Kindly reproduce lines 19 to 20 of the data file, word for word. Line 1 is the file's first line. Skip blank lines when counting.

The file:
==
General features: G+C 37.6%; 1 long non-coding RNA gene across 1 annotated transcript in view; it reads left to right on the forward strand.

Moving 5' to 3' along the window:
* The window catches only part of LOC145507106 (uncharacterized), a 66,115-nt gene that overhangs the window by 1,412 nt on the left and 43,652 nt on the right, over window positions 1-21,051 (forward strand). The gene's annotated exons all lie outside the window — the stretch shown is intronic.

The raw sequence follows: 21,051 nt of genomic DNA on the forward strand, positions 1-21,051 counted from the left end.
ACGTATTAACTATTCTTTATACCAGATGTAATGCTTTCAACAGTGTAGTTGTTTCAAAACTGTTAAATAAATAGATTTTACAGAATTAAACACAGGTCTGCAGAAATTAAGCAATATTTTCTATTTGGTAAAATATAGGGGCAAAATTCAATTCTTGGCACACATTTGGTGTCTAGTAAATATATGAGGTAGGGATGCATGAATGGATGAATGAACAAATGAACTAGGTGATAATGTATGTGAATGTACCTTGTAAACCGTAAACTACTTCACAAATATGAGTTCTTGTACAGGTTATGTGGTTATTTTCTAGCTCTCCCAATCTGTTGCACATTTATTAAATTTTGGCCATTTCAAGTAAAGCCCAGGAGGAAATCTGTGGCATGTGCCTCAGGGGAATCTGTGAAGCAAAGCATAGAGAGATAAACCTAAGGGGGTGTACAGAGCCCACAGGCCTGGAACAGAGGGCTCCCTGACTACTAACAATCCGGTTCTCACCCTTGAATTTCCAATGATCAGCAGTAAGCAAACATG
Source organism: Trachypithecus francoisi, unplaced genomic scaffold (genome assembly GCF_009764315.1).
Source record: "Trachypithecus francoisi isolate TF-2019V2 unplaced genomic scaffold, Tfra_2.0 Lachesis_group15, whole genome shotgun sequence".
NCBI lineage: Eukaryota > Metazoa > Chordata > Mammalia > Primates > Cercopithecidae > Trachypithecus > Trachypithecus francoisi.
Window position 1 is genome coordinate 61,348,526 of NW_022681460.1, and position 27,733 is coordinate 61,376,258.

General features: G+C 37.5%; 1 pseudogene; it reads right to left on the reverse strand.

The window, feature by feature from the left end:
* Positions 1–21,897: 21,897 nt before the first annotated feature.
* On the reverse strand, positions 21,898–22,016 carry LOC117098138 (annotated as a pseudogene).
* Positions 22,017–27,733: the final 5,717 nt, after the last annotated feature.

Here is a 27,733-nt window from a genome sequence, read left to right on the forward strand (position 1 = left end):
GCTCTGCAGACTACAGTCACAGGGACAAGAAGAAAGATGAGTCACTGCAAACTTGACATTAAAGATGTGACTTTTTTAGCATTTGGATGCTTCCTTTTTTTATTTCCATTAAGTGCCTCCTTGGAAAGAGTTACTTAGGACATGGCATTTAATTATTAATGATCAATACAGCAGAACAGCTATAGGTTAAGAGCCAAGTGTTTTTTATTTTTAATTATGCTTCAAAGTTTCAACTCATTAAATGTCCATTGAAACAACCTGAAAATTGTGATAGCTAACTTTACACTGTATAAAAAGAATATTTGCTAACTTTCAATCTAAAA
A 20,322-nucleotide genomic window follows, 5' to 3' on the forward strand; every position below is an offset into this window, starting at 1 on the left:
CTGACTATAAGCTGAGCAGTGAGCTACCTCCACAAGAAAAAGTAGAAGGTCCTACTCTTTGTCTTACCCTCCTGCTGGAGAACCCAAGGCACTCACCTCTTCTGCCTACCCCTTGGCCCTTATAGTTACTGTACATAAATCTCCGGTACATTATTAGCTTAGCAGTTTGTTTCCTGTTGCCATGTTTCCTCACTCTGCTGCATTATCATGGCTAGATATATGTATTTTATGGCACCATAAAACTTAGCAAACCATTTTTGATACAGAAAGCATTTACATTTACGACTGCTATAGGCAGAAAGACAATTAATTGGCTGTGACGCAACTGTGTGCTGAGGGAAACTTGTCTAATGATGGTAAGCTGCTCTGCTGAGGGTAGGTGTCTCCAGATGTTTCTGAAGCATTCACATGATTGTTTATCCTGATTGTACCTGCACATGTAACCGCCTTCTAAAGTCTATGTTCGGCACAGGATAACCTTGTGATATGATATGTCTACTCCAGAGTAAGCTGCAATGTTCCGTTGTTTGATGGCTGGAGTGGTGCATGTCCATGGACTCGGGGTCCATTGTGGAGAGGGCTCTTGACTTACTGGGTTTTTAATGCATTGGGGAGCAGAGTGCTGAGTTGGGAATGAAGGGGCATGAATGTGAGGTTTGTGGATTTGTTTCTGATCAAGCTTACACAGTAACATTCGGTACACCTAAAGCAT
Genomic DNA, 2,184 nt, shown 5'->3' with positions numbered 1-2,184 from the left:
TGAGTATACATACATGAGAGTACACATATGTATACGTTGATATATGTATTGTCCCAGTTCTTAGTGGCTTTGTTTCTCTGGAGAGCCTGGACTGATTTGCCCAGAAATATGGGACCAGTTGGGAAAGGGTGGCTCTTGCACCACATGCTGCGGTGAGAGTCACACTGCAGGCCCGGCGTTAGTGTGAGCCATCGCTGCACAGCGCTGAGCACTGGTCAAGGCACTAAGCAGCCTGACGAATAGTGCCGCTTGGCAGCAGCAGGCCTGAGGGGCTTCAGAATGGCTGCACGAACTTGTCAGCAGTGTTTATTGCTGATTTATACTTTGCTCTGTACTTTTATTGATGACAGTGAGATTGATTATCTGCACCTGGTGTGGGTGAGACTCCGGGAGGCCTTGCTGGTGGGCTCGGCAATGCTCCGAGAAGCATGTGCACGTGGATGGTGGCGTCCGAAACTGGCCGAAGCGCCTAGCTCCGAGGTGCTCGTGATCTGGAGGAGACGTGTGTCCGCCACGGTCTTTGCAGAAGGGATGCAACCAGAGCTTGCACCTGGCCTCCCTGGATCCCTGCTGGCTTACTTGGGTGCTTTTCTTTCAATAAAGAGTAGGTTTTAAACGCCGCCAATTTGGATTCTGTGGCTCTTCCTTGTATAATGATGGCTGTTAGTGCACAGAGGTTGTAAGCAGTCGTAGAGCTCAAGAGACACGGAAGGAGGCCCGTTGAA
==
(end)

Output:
Genomic DNA, 2,184 nt, shown 5'->3' with positions numbered 1-2,184 from the left:
TGAGTATACATACATGAGAGTACACATATGTATACGTTGATATATGTATTGTCCCAGTTCTTAGTGGCTTTGTTTCTCTGGAGAGCCTGGACTGATTTGCCCAGAAATATGGGACCAGTTGGGAAAGGGTGGCTCTTGCACCACATGCTGCGGTGAGAGTCACACTGCAGGCCCGGCGTTAGTGTGAGCCATCGCTGCACAGCGCTGAGCACTGGTCAAGGCACTAAGCAGCCTGACGAATAGTGCCGCTTGGCAGCAGCAGGCCTGAGGGGCTTCAGAATGGCTGCACGAACTTGTCAGCAGTGTTTATTGCTGATTTATACTTTGCTCTGTACTTTTATTGATGACAGTGAGATTGATTATCTGCACCTGGTGTGGGTGAGACTCCGGGAGGCCTTGCTGGTGGGCTCGGCAATGCTCCGAGAAGCATGTGCACGTGGATGGTGGCGTCCGAAACTGGCCGAAGCGCCTAGCTCCGAGGTGCTCGTGATCTGGAGGAGACGTGTGTCCGCCACGGTCTTTGCAGAAGGGATGCAACCAGAGCTTGCACCTGGCCTCCCTGGATCCCTGCTGGCTTACTTGGGTGCTTTTCTTTCAATAAAGAGTAGGTTTTAAACGCCGCCAATTTGGATTCTGTGGCTCTTCCTTGTATAATGATGGCTGTTAGTGCACAGAGGTTGTAAGCAGTCGTAGAGCTCAAGAGACACGGAAGGAGGCCCGTTGAA